Since the dispatcher knows both the model firing the event and the event itself—i.e., it knows the associated modelKey and propertyKey—this is the only information needed to bind views and models together. The model and view do not even need to share communication interfaces or a common codebase.

With our discussed binding mechanism, we can easily change the underlying view without changing anything else. The code below follows the same method implemented using SWT (Standard Widget Toolkit) instead of Swing:

                        @ModelDependent(modelKey = "timeModel", propertyKey = "seconds")
   public void setScnFld(final Integer sec){
      Display.getDefault().asyncExec(new Runnable() {
         public void run() {
            secondsField.setText(sec.toString());
         }
      });
   }
                   

A totally decoupled system has some advantages: The view can adapt more easily to model changes, even if the model is generally stable, while the view changes more frequently. Plus the system can be designed with a GUI editor or another source code generator without merging the generated code with the model-view communication code. Since the model-view binding information is metadata associated with the source code, it is relatively easy to apply it to IDE-generated GUIs or to convert existing applications to this framework. Additionally, having separate codebases allows the view and model to be developed as standalone components, possibly simplifying the application development process. Component testing is also simplified, since each one can be tested separately, and fake models and views can replace the real ones for debugging needs.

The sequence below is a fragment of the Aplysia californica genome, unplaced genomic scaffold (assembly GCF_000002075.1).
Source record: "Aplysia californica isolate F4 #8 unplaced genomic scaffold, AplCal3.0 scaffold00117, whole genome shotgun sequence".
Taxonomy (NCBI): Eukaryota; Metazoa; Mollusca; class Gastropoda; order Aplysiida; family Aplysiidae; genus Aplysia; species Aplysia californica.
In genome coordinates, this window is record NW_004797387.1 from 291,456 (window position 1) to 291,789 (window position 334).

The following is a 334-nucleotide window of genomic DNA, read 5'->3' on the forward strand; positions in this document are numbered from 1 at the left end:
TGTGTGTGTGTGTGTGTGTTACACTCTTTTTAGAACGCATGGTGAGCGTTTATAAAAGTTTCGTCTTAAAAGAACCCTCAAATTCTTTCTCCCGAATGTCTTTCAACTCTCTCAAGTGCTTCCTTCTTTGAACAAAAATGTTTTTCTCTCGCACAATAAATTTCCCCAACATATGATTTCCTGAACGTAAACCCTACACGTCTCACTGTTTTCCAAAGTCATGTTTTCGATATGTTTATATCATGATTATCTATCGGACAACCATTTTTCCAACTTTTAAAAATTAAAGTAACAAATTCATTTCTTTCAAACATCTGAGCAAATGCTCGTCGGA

However, there are also some disadvantages. Because the compile-time safety available when using interfaces and common classes to bind model and view together is now unavailable, possible typing errors can result in a missed binding between components and runtime errors.

With @ModelDependent's discussed modelKey and propertyKey elements, you can define static relations between models and views. However, real-world applications demonstrate that the view must often be able to dynamically adapt to varying models and application states: think about the different parts of a user interface that can be created and deleted during application lifetime. I will therefore show how the framework handles such situations in relation to other common technologies.

Dynamic MVC binding

A problem for frameworks that depend on XML binding (or some other sort of declarative binding based upon configuration files) is static binding rules. Dynamic variations are not possible, thus the developer generally resolves to use redundant binding information coupled with some decision algorithm that uses the correct bind each time.

To circumvent this problem, the Stamps framework provides two ways to change the binding at runtime. First, views and models can be registered and deregistered with the dispatcher in the same way event listeners are associated with GUI widgets. This allows specific views to be notified only when they are needed. For example, a monitoring console associated with an application, which can be bound to the object it is monitoring, is used only when the user requests it.

Second, the @ModelDependent annotation provides two elements, runtimeModel() and runtimeProperty(), which specify that the binding with a specific model and its dispatched events will be decided at runtime. If one of the two settings is true, then the respective key (modelKey or propertyKey) will be the method invoked on the view to obtain the value to be used. An example: A view responsible for showing the contents of one of a set of news channels (each news channel is a model). The view then depends on the user input to identify the channel to bind to.